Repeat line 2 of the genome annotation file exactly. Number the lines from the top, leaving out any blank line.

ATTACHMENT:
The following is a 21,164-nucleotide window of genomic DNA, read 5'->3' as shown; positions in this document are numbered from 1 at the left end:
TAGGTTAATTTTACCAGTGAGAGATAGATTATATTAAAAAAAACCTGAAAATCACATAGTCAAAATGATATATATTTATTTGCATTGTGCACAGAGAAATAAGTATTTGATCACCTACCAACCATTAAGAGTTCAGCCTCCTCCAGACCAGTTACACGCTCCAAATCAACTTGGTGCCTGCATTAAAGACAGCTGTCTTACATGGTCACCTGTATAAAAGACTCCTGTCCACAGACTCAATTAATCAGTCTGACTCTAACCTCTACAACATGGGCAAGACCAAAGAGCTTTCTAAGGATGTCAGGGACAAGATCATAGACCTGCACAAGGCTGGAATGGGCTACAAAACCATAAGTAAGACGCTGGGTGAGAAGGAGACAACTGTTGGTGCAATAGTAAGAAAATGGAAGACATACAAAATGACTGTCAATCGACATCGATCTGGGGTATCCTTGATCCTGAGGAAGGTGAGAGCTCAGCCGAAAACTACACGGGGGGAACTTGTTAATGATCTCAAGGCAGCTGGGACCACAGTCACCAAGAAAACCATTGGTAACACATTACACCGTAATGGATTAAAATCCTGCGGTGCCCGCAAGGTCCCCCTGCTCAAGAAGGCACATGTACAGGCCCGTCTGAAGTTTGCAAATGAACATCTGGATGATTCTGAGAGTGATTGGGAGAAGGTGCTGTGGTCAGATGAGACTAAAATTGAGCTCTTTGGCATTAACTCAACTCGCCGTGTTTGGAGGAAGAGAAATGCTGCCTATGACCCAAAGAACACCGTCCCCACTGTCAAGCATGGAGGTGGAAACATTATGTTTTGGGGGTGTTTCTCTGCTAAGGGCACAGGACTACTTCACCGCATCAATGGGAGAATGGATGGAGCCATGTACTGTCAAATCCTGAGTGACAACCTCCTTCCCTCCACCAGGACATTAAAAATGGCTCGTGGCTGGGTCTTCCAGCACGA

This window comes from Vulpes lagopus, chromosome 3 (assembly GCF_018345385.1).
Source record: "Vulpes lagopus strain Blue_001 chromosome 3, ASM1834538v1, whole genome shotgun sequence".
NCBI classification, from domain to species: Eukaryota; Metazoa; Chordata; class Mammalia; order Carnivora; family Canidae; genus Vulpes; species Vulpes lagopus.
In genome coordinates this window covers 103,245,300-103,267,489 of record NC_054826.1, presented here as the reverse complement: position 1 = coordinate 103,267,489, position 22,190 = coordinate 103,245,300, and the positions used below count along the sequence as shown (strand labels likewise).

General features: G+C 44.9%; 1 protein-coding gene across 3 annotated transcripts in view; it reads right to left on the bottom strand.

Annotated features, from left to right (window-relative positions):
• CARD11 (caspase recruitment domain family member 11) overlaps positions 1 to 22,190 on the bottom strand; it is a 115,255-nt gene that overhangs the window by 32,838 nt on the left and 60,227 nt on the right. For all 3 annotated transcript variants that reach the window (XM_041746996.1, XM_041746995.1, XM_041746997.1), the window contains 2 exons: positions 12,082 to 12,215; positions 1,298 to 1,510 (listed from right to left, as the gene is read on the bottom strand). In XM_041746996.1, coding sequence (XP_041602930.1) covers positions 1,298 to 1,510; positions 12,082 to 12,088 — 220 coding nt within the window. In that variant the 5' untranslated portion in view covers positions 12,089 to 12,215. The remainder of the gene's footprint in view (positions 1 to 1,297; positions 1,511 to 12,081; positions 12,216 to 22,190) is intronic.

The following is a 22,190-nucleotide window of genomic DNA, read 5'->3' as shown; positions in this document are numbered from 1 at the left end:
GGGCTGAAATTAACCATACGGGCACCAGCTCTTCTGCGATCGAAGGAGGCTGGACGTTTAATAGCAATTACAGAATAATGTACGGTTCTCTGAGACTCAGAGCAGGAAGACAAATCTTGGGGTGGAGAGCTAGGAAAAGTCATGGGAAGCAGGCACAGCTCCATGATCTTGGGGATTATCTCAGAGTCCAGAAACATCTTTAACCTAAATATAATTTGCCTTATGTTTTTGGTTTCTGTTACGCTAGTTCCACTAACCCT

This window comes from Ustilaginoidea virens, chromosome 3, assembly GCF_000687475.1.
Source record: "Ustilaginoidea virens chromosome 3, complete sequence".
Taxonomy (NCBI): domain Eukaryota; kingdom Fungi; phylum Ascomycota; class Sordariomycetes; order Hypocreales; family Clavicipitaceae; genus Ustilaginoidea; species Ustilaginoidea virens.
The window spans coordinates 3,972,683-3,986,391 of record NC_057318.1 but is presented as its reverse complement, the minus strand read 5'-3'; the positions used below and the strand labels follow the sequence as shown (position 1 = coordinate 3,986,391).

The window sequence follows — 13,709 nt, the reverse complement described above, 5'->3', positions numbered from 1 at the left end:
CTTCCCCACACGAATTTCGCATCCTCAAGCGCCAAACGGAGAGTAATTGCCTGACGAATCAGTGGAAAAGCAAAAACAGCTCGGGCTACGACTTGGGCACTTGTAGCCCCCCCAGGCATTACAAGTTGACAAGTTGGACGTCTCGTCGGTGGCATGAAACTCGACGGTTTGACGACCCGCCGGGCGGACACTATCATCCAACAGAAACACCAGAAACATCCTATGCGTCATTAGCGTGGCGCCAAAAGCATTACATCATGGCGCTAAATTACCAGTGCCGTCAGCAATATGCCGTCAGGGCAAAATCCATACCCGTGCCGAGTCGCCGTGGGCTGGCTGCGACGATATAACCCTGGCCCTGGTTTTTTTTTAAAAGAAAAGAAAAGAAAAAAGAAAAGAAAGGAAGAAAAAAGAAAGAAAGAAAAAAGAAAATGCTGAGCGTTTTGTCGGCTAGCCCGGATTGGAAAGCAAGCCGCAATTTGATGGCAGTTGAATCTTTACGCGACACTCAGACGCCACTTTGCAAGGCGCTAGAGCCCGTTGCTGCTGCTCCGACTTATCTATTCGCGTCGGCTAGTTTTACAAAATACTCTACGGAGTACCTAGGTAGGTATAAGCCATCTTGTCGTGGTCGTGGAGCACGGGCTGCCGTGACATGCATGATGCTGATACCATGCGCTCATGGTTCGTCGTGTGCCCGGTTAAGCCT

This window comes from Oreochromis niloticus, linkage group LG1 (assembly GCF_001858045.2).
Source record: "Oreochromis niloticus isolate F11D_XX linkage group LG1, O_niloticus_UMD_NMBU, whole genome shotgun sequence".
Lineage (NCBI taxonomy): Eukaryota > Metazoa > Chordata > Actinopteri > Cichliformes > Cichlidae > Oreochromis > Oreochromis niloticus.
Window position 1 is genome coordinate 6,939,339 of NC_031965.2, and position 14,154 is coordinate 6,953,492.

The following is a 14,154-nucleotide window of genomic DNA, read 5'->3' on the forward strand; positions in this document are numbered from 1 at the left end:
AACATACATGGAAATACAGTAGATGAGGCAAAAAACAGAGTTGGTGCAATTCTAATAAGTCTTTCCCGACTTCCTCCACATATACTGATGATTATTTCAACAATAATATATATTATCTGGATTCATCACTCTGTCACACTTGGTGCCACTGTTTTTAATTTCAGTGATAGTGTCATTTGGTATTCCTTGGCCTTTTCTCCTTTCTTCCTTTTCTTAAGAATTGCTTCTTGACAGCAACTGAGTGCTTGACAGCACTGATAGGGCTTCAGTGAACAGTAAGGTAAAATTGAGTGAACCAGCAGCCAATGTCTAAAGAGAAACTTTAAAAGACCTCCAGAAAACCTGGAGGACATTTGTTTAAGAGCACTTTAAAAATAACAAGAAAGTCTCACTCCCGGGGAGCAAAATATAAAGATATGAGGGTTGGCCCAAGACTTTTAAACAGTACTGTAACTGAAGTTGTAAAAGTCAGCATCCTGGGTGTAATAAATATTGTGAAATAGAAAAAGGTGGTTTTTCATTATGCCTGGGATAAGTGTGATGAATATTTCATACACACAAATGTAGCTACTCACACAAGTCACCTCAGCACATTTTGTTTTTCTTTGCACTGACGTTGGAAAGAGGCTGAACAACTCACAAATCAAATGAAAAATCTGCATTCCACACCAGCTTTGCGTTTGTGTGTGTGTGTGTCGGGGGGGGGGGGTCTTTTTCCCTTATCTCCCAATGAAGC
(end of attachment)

TAGGTTAATTTTACCAGTGAGAGATAGATTATATTAAAAAAAACCTGAAAATCACATAGTCAAAATGATATATATTTATTTGCATTGTGCACAGAGAAATAAGTATTTGATCACCTACCAACCATTAAGAGTTCAGCCTCCTCCAGACCAGTTACACGCTCCAAATCAACTTGGTGCCTGCATTAAAGACAGCTGTCTTACATGGTCACCTGTATAAAAGACTCCTGTCCACAGACTCAATTAATCAGTCTGACTCTAACCTCTACAACATGGGCAAGACCAAAGAGCTTTCTAAGGATGTCAGGGACAAGATCATAGACCTGCACAAGGCTGGAATGGGCTACAAAACCATAAGTAAGACGCTGGGTGAGAAGGAGACAACTGTTGGTGCAATAGTAAGAAAATGGAAGACATACAAAATGACTGTCAATCGACATCGATCTGGGGTATCCTTGATCCTGAGGAAGGTGAGAGCTCAGCCGAAAACTACACGGGGGGAACTTGTTAATGATCTCAAGGCAGCTGGGACCACAGTCACCAAGAAAACCATTGGTAACACATTACACCGTAATGGATTAAAATCCTGCGGTGCCCGCAAGGTCCCCCTGCTCAAGAAGGCACATGTACAGGCCCGTCTGAAGTTTGCAAATGAACATCTGGATGATTCTGAGAGTGATTGGGAGAAGGTGCTGTGGTCAGATGAGACTAAAATTGAGCTCTTTGGCATTAACTCAACTCGCCGTGTTTGGAGGAAGAGAAATGCTGCCTATGACCCAAAGAACACCGTCCCCACTGTCAAGCATGGAGGTGGAAACATTATGTTTTGGGGGTGTTTCTCTGCTAAGGGCACAGGACTACTTCACCGCATCAATGGGAGAATGGATGGAGCCATGTACTGTCAAATCCTGAGTGACAACCTCCTTCCCTCCACCAGGACATTAAAAATGGCTCGTGGCTGGGTCTTCCAGCACGA